The Music Modernization Act: A Deeper Dive

In my last post, I gave a high-level overview of the recently-passed Music Modernization Act (MMA), new federal legislation that has the potential to revolutionize music copyrights and at a minimum, harmonizes our archaic and labyrinthine federal and state copyright laws and addresses the digital phenomenon in music downloading and streaming.

Today, let’s take a deeper dive into some of the major components of the MMA.

  1. MUSIC LICENSING – (Or, More Specifically, Digital Music Licensing)

Previously, there was not one universal entity where artists could obtain licenses for recorded music.  There were multiple rights organizations, different types of rights, inconsistent application of copyright rules, and the streaming companies sometimes failed to properly license songs, resulting in multi-million dollar lawsuits and class action settlements.

Title I of the MMA changes how the digital music providers (“DMPs”) like Spotify, Tidal, Amazon, Pandora, Apple Music, SiriusXM, Google Play and others are able to obtain licenses for the broadcast of the “composition” (melody and lyric).   It also changes the old method of compensation for songwriters and helps establish a mechanism to assist the songwriters in collecting payments when their songs are played.  Now, instead of the DMP having to seek out the copyright holder through rights organizations and other entities, and then determining the appropriate royalty, the obligation is reversed – the songwriter or copyright holder must register their songs with a Mechanical Licensing Collective in order to get paid by a streaming service.

The Collective – The new law will establish a Mechanical Licensing Collective to administer a blanket mechanical license and distribute collected royalties to songwriters and publishers.  By January 2021, the Collective can issue a blanket license to the DMPs, shielding them from certain types of copyright infringement. The music industry will establish a board of directors for the new Collective.   The board will be comprised of ten music publishers, four songwriters who own their publishing rights and three nonvoting advisers, including one to represent the digital music services.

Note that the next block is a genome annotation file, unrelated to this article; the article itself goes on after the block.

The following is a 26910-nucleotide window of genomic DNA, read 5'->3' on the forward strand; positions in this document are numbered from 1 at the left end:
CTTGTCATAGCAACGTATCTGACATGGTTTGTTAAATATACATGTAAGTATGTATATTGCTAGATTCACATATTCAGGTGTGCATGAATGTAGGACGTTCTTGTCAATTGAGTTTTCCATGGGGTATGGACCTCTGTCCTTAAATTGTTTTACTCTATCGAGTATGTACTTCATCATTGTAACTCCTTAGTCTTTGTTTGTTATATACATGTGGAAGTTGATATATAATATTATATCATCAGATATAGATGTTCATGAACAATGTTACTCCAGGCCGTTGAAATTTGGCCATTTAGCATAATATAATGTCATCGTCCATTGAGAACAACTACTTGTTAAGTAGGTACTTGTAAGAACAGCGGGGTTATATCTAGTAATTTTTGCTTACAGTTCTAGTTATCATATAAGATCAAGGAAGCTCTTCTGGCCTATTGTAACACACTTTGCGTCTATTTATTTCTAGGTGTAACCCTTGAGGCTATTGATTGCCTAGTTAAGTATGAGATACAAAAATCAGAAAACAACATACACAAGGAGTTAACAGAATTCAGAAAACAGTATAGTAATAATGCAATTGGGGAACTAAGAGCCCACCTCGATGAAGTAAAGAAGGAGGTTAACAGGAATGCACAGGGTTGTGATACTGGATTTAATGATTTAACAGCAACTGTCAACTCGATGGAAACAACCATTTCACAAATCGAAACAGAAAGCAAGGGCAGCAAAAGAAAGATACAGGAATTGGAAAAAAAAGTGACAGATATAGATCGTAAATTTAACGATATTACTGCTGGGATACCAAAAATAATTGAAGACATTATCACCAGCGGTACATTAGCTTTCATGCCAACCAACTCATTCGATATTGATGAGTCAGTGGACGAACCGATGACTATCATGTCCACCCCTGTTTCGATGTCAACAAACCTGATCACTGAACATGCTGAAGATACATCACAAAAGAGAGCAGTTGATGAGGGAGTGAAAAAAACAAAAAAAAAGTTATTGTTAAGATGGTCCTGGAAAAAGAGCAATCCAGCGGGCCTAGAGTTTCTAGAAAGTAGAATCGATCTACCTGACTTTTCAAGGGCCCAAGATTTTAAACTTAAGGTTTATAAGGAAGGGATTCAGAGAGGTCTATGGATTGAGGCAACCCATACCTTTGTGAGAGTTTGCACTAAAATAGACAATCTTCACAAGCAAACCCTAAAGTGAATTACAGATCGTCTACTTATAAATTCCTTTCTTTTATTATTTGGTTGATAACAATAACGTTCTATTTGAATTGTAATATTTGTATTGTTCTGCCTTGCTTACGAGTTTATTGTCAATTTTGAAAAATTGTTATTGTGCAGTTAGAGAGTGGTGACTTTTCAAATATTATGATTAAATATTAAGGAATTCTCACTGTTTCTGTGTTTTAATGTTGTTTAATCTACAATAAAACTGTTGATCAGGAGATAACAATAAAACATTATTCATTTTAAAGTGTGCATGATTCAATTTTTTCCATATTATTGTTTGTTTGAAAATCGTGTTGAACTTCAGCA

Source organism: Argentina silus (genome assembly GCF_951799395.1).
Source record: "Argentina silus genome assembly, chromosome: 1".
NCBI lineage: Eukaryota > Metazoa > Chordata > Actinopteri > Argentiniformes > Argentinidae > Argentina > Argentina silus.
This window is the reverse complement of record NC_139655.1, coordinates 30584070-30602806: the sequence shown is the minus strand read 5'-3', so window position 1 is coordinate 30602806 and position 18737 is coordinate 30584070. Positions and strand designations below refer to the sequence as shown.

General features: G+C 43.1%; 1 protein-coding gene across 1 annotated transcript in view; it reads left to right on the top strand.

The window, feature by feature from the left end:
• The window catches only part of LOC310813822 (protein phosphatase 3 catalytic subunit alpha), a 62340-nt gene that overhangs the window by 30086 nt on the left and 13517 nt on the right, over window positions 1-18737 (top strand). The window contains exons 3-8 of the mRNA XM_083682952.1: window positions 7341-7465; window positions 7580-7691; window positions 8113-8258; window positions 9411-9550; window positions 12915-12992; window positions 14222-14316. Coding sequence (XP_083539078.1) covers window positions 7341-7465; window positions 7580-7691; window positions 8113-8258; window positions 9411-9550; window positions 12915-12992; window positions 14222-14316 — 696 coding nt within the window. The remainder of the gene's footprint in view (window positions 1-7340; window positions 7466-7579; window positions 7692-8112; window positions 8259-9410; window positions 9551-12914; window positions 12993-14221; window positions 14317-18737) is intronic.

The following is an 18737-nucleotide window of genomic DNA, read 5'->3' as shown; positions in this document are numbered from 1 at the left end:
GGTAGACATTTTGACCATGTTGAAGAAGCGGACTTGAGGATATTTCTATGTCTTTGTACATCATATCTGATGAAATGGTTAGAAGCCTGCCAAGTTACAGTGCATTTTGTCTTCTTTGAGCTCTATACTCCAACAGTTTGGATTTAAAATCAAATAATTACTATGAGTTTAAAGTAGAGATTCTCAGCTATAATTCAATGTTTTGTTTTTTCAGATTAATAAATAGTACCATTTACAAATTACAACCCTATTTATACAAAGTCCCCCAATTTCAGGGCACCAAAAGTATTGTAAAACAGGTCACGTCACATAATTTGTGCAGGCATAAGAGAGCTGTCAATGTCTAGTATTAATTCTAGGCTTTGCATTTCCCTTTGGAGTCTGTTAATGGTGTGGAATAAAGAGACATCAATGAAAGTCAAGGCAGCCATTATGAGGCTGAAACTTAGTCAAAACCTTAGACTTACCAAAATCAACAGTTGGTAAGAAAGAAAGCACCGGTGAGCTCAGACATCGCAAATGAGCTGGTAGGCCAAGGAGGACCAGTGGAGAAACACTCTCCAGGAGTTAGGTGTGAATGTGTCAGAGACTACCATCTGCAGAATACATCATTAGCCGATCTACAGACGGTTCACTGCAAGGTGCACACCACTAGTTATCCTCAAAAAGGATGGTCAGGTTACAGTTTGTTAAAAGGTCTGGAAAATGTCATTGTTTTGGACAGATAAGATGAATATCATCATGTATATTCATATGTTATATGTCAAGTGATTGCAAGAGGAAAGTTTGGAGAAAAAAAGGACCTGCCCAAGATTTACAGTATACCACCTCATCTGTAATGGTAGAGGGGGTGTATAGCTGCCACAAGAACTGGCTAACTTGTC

The Database – The new law provides for the building of a database of musical works and sound recordings that can collect song information and match compositions with records and copyright holders, so that the correct rights holders receive payment.  The database will be publically available and is supposed to be the most comprehensive database in the music industry.  The cost of creating and maintaining the database will be paid for by the streaming services. All people involved with music publishing/creation will have an incentive to provide information to the database to ensure proper payments. Songwriters and publishers would also be granted an audit right which was not previously available.

Market Rates – The MMA will set a “willing buyer, willing seller” standard, or fair market rates and terms, when establishing royalty rates.  Prior law provided for a statutory rate established by the Copyright Royalty Board and a specially assigned rate court judge.   Now judges will be randomly assigned in the District Court of the Southern District of New York to hear rate disputes and the judges will be able to consider free market conditions when determining royalty rates.  This random selection is supposed to help prevent bias that could be inferred when the specially assigned judge had heard information from prior cases.  This is supposed to be helpful to songwriters who will now have an opportunity to submit evidence of multiple aspects of the music business (FMV) for the judges to consider in order to obtain fairer rates for the public performances of their songs.

Other Parts.    As mentioned above, the MMA also includes a provision prohibiting artists and producers from suing the streaming services for certain licensing violations that occurred in the past. This provision eliminates a huge potential liability and uncertainty for the streaming services and may facilitate larger investments in the streaming services.  Just after this bill was passed by the U.S. House and Senate, SiriusXM announced plans to buy Pandora in a $3.5 billion deal.